“There’s the issue of how Do Kwon both marketed Terra as well as how he used user funds during and after the collapse. If there were to have been good regulation in place ahead of and during the collapse, part of it would have involved clearer messaging around the risks involved in investing money in untested technology. I think a lot of investors were perhaps not aware of the risks.”

He added that the Terra debacle set a precedent for fellow decentralized finance and crypto investors to be more transparent and “regulations will be put in place to ensure consumers and investors aren’t affected by poor practices.”

A “Libra moment” for algorithmic stablecoins

The Terra stablecoin project somewhat recalls the fate of Facebook’s, now Meta, stablecoin project Libra, which was later dubbed Diem. The social media giant got involved in the crypto space in 2019 when it announced its plans to launch a universal stablecoin whose adoption would have been elevated by Facebook’s line of social messaging apps and services including Instagram and Whatsapp. 

The stablecoin was to be pegged to the value of a basket of fiat currencies including the U.S. dollar, the Great British pound, euro, Japanese yen, Singapore dollar and some short-term assets generally considered to be cash equivalents.

Facebook registered the project in Switzerland and hoped to bypass regulatory oversight from multiple nations, but unsuccessfully. Facebook faced immediate pushback from regulators across the globe and founder Mark Zukerberg even faced multiple Congressional hearings regarding the same. The name change to Diem didn’t help its cause much and the project was eventually shut down by the end of January 2022.

Like the ill-fated Diem/Libra venture, the disintegration of Terra’s $40 billion ecosystems forced regulators to show interest in the nascent industry and even forced several regulatory changes.

Just as Libra forced regulators to wake to the reality of private entities issuing money in the digital era, Terra has made lawmakers take a closer look at who can issue a stablecoin, opening the gates for banks and other financial institutions to get involved in the nascent crypto market.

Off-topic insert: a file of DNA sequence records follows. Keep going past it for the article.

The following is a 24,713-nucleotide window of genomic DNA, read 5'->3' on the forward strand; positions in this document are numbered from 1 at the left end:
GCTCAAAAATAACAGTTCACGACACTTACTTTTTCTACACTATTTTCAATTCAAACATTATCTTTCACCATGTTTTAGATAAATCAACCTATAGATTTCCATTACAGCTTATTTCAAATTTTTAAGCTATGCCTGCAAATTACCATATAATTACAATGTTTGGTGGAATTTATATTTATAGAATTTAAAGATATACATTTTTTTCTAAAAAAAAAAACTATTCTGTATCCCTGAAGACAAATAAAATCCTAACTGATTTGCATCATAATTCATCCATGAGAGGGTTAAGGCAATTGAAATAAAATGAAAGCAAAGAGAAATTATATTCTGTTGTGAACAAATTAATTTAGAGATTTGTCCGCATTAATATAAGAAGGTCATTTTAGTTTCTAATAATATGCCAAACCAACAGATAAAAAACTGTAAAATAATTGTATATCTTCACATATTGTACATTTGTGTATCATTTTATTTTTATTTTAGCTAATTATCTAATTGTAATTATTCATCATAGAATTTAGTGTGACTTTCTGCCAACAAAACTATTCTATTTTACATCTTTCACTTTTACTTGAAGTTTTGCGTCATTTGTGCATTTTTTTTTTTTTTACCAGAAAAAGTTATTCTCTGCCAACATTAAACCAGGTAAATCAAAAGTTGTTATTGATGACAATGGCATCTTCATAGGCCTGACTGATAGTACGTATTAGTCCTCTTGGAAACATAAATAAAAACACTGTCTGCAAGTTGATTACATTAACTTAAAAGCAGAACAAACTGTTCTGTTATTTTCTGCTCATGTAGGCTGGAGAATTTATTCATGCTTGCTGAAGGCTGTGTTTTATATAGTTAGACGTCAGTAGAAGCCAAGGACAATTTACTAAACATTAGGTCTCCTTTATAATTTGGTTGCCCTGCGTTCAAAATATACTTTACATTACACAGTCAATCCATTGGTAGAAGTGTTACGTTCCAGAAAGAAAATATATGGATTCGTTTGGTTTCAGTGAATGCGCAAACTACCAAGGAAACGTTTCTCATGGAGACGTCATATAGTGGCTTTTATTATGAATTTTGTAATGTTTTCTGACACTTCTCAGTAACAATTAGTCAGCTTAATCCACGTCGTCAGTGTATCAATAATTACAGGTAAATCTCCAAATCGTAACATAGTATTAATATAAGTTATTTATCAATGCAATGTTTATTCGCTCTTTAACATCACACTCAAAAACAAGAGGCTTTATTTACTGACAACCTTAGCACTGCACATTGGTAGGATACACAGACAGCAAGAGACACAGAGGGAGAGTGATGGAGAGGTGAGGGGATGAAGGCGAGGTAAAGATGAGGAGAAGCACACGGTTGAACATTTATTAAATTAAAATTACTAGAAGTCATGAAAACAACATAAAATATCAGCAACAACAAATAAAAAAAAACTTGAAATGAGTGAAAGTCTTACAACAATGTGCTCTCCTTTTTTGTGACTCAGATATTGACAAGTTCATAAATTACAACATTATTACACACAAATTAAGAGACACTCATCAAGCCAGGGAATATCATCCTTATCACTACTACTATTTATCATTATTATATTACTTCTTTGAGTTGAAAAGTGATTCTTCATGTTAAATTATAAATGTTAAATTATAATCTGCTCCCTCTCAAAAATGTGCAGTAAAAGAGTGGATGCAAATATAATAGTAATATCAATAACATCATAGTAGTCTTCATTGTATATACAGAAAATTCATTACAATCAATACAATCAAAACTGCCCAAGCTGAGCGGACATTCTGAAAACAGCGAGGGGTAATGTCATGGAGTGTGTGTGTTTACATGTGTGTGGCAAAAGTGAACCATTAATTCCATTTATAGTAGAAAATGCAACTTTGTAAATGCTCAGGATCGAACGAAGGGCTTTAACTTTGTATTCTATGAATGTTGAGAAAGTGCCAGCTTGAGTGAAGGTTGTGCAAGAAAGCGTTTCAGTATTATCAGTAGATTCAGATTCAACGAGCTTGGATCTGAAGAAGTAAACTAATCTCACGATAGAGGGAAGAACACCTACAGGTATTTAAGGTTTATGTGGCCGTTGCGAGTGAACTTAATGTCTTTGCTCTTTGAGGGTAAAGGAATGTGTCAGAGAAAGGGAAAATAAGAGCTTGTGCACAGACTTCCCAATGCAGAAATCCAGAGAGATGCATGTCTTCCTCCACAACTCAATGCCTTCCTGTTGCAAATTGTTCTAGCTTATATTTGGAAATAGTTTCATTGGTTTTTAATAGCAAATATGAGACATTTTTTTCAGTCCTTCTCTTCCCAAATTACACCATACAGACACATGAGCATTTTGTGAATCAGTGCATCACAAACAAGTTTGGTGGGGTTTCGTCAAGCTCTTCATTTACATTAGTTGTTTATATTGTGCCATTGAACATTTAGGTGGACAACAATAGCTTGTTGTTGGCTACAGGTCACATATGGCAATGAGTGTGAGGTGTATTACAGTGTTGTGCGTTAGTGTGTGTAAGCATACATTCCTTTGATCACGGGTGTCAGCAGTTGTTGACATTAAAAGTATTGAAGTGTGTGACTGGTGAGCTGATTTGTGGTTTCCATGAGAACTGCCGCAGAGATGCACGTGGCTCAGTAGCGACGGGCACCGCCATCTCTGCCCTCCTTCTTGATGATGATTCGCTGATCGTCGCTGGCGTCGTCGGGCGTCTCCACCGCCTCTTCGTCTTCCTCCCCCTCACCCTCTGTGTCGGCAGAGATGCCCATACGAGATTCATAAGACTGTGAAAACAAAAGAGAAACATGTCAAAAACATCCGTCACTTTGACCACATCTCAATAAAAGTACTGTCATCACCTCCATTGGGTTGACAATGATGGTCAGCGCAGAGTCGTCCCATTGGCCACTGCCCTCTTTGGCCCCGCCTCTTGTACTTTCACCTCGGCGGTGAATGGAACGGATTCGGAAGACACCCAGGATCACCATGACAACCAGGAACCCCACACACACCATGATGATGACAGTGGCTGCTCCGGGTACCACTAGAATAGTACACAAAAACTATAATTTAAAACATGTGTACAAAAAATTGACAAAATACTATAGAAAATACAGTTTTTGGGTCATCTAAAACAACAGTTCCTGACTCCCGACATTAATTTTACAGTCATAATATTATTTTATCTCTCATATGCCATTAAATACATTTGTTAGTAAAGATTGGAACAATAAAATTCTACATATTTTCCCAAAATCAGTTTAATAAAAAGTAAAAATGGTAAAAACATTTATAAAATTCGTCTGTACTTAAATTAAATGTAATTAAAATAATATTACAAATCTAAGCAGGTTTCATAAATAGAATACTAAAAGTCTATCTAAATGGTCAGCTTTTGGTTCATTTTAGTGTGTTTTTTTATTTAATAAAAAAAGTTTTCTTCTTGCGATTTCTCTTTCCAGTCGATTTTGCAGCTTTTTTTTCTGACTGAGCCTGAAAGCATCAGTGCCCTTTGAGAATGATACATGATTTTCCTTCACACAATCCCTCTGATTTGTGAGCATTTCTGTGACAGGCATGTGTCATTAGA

Dion Guillaume, global head of communication at crypto exchange platform Gate.io, told Cointelegraph that Terra was a stress test that could benefit the industry:

“It was a huge stress test, for sure. However, I think this will eventually work out for the better. For one, crypto users need to know that when someone offers you crazy high yields, something fishy is going on in the background. Plus, projects need to know how to prioritize long-term goals over short-term pleasure. For example, many analysts have pointed out the flaws in Terra’s UST stablecoin creating a capital-efficient, decentralized stablecoin is impossible, yet users continued to use Terra, and projects continued to build on it. Let’s hope the industry learns a lesson from this setback.”

Jason P. Allegrante, chief legal and compliance officer at Fireblocks, explained that quite similar to what Diem did for regulators, Terra’s failure has accelerated Congress’s drafting of a promising bipartisan bill. He told Cointelegraph:

“We can see in hindsight that it accelerated Congress’ drafting of a very promising bipartisan bill, which will introduce stablecoin legislation, significantly normalizing the industry in the process. Not only is this a direct response to Terra’s collapse, but the impact will be transformative, providing clarity on the regulatory classifications of stablecoins, what quantity and quality they must be reserved in, how they will be backed by other assets and so on.” 

He added that the experience from the Terra implosion will unleash innovation in true stablecoin products and ultimately “drive more organizations and individuals to invest in cryptocurrencies and related technologies in the coming years.”

The Terra collapse might have led to a crypto contagion, but it created a watershed for the stablecoin industry. It has forced policymakers to look at the broader picture and find better ways to protect consumers. It has also ignited interest from policymakers in the distinct and complex nature of the industry and made them realize that a common policy won’t work for the whole industry.